- Look for high-quality ingredients - All cats need an amino acid called taurine in their diet and it can only be found in fish, poultry, and other meats. This essential amino acid is important in both reproduction and vision. Arginine, another important nutrient that your cats get from protein helps to support liver function.
- The proper fat to protein ratio - Adult cat food should contain approximately 12% fat and 30% protein for dry foods; and 4% fat and 8% protein for wet varieties. Meat should be the first and largest ingredient in your cat’s food. Cats thrive on a meat-based diet and, unlike dogs, have little to no need for carbohydrates. Meat sources should be identified by name (beef, turkey, chicken, lamb, salmon).
- Follow a feeding schedule - A good rule is to follow a twice daily schedule and remember to use the feeding guidelines found on the packaging or ask your veterinarian.
- Limit treats - Treats should never make up more than 5% of your cat’s daily intake of food. They lack the nutritional completeness to keep your cat healthy and balanced and over-treating can lead to obesity.
A healthy senior cat can, for the most part, follow the same healthy eating schedule as a normal adult cat with no medical issues. Aging cats continue to have the same nutritional requirements unless there is an underlying issue. Elderly cats might begin to display signs of weight loss, which is pretty common but also something to keep an eye on. If the cat seems to be eating less, or displays lack of interest in the food, then it might be time to prepare your cat’s meals with a bit differently. Some tips include switching to wet food altogether, heating wet or moist food in the microwave before serving, mixing in a little bit of water from canned tuna with the food, and staying mindful that the cat’s eating environment is free of stresses.
However, just because your senior cat is healthy, doesn’t mean you can just feed and leave. It is even more importantto pay attention to your senior cat’s food intake and note any irregularities in an effort to manage their oral health and avoid obesity—both of which are common in older felines.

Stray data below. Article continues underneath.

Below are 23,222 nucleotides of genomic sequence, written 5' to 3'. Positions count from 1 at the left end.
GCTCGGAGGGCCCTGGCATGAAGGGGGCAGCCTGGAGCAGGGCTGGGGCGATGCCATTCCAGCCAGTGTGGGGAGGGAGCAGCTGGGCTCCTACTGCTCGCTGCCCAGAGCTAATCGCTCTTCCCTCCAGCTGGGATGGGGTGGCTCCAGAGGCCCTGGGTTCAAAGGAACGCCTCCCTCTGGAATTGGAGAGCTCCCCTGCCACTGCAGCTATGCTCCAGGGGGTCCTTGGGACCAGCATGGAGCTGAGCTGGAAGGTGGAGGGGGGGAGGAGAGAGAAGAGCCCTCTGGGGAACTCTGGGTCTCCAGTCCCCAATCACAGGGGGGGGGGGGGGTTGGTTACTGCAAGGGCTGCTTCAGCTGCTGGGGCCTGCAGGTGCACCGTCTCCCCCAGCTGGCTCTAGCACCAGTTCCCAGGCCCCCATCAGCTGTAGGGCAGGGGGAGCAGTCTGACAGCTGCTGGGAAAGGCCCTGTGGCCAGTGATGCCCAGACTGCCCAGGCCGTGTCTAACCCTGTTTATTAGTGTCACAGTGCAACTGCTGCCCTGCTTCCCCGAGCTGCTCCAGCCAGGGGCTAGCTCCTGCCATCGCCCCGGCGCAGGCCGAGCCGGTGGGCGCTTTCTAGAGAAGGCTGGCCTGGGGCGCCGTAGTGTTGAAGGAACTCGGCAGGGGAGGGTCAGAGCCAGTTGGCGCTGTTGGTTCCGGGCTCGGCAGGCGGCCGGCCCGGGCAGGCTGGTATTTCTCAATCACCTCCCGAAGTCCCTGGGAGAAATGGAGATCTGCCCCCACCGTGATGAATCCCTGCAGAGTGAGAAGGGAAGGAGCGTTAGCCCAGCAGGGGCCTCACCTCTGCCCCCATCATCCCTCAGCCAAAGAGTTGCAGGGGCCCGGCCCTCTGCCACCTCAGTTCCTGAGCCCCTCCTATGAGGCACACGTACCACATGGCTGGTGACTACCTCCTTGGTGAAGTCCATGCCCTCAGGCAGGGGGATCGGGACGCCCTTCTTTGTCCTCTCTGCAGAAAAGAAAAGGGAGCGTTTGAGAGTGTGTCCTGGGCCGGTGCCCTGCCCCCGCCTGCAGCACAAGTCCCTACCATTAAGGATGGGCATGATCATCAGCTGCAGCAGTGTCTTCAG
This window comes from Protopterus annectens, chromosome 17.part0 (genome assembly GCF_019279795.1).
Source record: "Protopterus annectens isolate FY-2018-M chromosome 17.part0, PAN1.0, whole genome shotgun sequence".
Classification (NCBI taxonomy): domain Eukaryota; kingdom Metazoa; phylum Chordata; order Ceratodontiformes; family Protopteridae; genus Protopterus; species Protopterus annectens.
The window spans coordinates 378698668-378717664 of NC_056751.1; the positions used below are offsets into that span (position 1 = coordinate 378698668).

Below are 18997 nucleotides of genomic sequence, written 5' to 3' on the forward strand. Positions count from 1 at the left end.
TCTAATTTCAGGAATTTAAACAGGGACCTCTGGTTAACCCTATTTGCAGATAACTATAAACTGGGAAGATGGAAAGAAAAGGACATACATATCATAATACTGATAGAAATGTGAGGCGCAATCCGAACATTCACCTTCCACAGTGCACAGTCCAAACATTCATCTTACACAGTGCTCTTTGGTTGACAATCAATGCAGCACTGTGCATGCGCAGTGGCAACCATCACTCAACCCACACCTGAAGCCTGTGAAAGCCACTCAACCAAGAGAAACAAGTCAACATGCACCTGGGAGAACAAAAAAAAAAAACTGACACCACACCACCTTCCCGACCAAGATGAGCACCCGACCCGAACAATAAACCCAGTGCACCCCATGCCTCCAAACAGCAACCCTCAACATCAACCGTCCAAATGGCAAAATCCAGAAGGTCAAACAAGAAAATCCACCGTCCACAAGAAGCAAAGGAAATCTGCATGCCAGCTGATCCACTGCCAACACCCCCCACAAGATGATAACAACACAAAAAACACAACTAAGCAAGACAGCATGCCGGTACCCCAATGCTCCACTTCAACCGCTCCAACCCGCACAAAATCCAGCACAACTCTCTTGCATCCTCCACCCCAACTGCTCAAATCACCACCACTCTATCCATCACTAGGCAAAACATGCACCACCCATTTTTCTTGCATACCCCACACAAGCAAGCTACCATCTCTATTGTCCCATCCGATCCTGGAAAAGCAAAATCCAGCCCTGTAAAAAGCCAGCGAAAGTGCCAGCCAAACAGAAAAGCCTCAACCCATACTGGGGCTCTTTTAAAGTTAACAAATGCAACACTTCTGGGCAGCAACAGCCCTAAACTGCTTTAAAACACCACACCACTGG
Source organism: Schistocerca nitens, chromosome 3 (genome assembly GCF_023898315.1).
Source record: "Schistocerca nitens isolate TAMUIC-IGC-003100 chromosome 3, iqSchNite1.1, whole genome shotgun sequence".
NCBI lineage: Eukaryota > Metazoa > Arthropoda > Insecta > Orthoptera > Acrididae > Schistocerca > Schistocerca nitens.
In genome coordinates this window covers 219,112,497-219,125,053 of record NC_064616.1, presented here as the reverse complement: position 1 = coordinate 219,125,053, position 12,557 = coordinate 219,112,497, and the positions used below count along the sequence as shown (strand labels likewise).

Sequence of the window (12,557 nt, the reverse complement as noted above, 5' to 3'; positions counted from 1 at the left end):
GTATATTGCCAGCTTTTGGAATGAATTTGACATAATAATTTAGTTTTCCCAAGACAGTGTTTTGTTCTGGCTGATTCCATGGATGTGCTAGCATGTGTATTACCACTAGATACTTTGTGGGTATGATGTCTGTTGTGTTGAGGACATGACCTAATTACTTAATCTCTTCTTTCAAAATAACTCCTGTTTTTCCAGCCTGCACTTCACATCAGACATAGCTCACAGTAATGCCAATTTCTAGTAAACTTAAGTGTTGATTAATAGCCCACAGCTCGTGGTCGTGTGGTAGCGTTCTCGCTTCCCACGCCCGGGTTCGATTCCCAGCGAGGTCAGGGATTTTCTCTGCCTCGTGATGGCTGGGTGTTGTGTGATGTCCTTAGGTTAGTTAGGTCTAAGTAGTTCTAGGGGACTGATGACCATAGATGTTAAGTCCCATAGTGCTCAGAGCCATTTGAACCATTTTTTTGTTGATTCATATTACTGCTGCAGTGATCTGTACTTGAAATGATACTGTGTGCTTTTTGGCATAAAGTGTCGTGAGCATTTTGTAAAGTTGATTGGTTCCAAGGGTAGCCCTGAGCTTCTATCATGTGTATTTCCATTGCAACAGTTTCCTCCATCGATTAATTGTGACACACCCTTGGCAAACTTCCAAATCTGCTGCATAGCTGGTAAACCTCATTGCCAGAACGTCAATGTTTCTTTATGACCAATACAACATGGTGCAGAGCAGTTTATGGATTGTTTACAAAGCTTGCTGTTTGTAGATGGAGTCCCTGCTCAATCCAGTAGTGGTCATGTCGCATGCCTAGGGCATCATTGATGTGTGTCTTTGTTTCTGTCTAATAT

Sometimes health conditions can play a role in the type of food best for your cat. Special dietary needs may need to be taken into account for conditions such as: obesity, hairball control, urinary tract health, or dental conditions. Below are a list of factors to consider when shopping for special diets. Keep in mind, you should always consult your veterinarian if you think your pet requires a special diet—they can help you determine the proper fat to protein ratios for your pet.
- Obesity - Obesity is a pretty common problem found in adult cats and can lead to additional health issues such as diabetes, arthritis, or heart disease, if left unchecked. Reduced calorie foods and portion control are a good choice for your overweight cat.
- Urinary tract condition - Certain foods can benefit your cat by reducing urinary pH, providing a low dose of magnesium, and minimizing bladder stones. In addition to giving your pet needed nutrients, some wet foods can help keep your adult cat hydrated and minimize urinary tract infections.
- Hairball control - Hairballs are a big deal for some owners, aside from being gross to clean up, they’re often uncomfortable for your kitty. Fiber-rich nutrition can help your cat exit existing hairballs and can keep new ones from forming by helping to move hair through the intestinal tract.
- Dental health - A healthy mouth is just as important for your pet as it is for you or your child. Dental problems can lead to problems elsewhere in the body like the liver and kidneys. Special ‘oral care’ cat food can help to reduce tartar buildup and keep your cat’s teeth strong and healthy.
- Do not feed dog food to your cat—cat food is specially formulated to a feline’s nutritional needs.
- Avoid feeding your cat bones from chicken, pork or fish. Bones can splinter and become lodged in the throat or pierce stomach walls and intestines.
- Avoid giving milk to your cat—it can create an upset stomach. Other foods to avoid include chocolate or other candies, garlic, chives, onions, alcohol, grapes and liver.